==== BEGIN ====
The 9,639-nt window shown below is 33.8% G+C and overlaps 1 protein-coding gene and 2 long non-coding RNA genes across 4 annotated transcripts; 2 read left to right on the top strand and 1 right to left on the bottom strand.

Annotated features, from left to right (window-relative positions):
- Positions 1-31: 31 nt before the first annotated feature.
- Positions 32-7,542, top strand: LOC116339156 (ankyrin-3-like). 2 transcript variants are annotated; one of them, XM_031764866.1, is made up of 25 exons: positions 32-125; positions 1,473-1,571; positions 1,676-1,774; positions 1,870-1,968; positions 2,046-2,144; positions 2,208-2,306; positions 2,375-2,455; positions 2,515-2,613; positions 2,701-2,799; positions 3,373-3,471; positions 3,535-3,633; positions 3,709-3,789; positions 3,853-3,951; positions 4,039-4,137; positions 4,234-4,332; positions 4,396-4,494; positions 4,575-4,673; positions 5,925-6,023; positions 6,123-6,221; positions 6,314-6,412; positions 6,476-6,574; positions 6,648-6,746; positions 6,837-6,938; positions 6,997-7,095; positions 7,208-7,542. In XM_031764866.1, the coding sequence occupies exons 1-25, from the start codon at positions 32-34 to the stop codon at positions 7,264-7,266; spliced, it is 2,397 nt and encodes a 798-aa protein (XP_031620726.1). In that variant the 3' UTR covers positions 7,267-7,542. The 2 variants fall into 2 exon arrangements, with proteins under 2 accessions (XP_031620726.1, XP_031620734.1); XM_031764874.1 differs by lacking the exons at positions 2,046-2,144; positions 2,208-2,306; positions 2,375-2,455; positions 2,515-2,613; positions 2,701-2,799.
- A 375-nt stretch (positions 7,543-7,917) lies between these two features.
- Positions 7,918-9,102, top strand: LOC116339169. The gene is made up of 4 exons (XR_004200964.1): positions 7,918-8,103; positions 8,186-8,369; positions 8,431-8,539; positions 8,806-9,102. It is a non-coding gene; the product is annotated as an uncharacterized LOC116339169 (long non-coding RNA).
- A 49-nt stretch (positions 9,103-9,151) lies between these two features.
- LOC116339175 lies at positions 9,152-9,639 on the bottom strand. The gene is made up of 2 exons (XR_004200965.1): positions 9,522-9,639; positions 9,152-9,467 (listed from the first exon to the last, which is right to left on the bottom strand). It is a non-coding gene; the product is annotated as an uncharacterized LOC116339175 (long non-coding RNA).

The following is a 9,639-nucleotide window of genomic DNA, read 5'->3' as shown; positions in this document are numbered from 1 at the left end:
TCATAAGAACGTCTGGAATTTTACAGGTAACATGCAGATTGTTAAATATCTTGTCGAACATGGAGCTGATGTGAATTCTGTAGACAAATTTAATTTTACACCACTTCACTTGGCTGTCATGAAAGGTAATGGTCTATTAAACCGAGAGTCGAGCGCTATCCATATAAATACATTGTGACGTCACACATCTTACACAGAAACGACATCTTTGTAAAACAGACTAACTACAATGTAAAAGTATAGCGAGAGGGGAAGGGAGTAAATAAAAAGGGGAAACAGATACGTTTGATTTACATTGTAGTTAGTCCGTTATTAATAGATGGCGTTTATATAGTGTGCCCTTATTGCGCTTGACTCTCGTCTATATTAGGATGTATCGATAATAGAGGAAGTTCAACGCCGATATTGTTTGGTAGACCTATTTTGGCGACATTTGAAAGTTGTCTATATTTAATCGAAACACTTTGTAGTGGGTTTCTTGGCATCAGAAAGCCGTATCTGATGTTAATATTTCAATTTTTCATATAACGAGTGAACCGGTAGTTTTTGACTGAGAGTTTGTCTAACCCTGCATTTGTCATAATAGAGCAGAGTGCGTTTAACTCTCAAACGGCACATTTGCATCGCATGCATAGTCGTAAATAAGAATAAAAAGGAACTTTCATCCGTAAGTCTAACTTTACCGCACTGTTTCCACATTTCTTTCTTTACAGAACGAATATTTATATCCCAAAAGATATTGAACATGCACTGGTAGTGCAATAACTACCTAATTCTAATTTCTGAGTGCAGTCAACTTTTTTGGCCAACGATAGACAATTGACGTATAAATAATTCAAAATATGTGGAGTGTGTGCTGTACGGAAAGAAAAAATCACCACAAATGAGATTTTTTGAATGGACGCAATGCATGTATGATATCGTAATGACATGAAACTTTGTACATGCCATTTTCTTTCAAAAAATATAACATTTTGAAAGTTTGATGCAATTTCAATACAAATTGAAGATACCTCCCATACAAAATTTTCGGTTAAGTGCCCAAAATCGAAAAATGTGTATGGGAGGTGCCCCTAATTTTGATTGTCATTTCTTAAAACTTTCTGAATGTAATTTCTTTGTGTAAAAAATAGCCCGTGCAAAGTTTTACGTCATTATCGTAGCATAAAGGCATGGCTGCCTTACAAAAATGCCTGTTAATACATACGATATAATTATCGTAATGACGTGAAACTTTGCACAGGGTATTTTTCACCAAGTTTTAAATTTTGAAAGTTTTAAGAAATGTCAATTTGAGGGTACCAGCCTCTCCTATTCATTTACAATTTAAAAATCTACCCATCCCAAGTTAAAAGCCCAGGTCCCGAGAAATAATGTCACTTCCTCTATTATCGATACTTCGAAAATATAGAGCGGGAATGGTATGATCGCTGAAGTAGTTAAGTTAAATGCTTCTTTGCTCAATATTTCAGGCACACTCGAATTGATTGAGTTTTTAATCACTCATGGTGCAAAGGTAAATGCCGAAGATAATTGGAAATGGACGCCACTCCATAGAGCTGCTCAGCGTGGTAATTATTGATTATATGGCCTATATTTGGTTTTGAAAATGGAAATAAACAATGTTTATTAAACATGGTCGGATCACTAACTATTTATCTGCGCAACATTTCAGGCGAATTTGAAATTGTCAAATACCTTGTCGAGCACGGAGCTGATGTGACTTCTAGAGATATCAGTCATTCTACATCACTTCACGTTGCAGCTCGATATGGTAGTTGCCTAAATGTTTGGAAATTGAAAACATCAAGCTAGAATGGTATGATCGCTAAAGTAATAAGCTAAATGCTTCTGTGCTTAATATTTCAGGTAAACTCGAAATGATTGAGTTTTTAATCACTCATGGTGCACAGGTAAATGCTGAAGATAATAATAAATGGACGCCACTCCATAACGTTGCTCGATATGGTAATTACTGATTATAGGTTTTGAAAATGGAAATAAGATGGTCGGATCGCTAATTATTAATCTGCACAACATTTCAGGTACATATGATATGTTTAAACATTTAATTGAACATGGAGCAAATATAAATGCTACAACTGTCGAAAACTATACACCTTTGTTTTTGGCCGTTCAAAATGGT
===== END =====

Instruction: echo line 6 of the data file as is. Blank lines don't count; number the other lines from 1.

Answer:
- Positions 7,918-9,102, top strand: LOC116339169. The gene is made up of 4 exons (XR_004200964.1): positions 7,918-8,103; positions 8,186-8,369; positions 8,431-8,539; positions 8,806-9,102. It is a non-coding gene; the product is annotated as an uncharacterized LOC116339169 (long non-coding RNA).